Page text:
As bleak as this sounds, Wrangham — although he adheres to the chimps-as-natural-born-killers theory in the book Demonic Males — finds cause for optimism when it comes to the ability of humans to change their own violent tendencies.

In observing bonobos (the closely related but less-violent cousins of chimpanzees), Wrangham observed peaceful communities based on a power-sharing arrangement between males and females. Chimps, by contrast, live in patriarchal groups where dominant males run roughshod over compliant females.

The reason for the difference, he concludes, is sex selection. Female chimps select aggressive males as mates; female bonobos don’t.

“The example of the bonobos reminds us that females and males can be equally important players in a society,” Wrangham is quoted in Harvard Magazine as saying. “And by giving us a model in which female action works in suppressing the excesses of male aggression, the bonobos show us that in democracies like our own, women’s voices should be heard more than they are.”

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Ukrainian President Thanks Congress For Supporting Freedom

By Scott Neuman on September 18th, 2014 | Last updated: September 18, 2014 at 1:39 pm

Updated at 10:30 a.m. ET

Ukrainian President Petro Poroshenko addressed a joint meeting of Congress today, thanking lawmakers for their support of Kiev in its fight against Russian-backed separatists.

Freedom, Poroshenko said, is “at the core of Ukrainian existence.

“We have an unbreakable will to live free,” he said, saying his nation was “at the center of the most heroic story of the last decade.”

Calling Russia’s annexation of Crimea a “most cynical act of treachery,” Poroshenko thanked lawmakers for standing by his government.

“More of you were with us over the last winter. I thank you for this solidarity,” he said to loud applause.

Poroshenko is in the United States to lobby the White House and Congress for increased aid in his country’s fight against the insurgency in its eastern provinces.

However, The Washington Post notes: “Amid concerns about Ukraine’s commitment to anti-corruption efforts and Western caution about escalating a military conflict with Russia, it remained far from clear that Ukraine’s leader would leave Washington with a substantial new pledge of support.”

Poroshenko also plans to meet with President Obama, Vice President Joe Biden, Secretary of State John Kerry and House Speaker John Boehner.

The Associated Press writes:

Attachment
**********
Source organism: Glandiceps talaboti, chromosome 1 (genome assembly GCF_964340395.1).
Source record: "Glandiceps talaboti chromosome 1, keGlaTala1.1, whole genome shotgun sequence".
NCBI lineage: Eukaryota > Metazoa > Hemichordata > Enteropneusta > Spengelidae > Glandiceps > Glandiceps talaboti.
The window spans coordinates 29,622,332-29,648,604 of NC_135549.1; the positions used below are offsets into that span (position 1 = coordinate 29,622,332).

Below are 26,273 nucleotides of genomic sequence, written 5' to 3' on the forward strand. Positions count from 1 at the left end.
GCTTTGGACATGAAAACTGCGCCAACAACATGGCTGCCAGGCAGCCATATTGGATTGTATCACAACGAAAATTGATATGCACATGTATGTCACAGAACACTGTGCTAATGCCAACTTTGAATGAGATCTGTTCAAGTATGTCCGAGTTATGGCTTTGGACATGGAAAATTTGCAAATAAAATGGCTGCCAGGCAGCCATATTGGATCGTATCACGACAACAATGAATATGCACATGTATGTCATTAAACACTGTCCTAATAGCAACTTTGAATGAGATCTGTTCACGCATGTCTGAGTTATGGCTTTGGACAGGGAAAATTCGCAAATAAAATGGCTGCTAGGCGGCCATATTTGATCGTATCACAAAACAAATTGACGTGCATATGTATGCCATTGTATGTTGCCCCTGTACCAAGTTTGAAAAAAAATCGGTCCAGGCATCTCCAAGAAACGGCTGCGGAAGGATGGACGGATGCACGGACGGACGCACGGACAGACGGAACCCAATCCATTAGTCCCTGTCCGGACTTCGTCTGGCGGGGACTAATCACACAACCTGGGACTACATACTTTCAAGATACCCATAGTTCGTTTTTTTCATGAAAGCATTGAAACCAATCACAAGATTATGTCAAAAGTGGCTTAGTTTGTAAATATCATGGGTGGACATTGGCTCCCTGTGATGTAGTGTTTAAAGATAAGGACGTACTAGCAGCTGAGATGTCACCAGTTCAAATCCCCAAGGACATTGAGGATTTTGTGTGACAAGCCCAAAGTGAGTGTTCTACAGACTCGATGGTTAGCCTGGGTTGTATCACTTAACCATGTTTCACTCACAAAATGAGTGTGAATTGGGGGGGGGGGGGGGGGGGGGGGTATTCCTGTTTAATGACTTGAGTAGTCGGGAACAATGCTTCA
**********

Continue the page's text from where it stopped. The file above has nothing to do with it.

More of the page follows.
“White House officials made clear that Poroshenko’s visit — his first to the U.S. since being elected this summer — was aimed in part at sending a message to Russia about the West’s backing for the embattled former Soviet republic.

” ‘The picture of President Poroshenko sitting in the Oval Office will be worth at least a thousand words — both in English and Russian,’ White House spokesman Josh Earnest said.”

Last week, Boehner said of the Ukrainian leader’s plan to visit: “Having President Poroshenko address Congress is another signal of our steadfast commitment to the aspirations of his people.”

His visit follows a similar stop in the Canadian capital on Wednesday, where the Ukrainian president was met with cheers and standing ovations in a speech before Parliament.

“To be frank with you, I feel very much at home with you here today in a country that is very close to Ukraine,” Poroshenko told members of Parliament in Ottawa. “Canada is a friend, indeed.”

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Islamic State Seizes Villages; Australia Says It Foiled Beheading Plot

By Scott Neuman on September 18th, 2014 | Last updated: September 18, 2014 at 12:38 pm

Islamic State fighters backed by tanks have seized 16 Kurdish villages in northern Syria over the past 24 hours in what is being described as a major advance for the extremist group, according to a human rights watchdog group.

The Associated Press quotes the British-based Syrian Observatory for Human Rights as saying there were casualties on both sides and that the takeover has prompted fears that the Islamist rebels “will commit massacres against civilians.”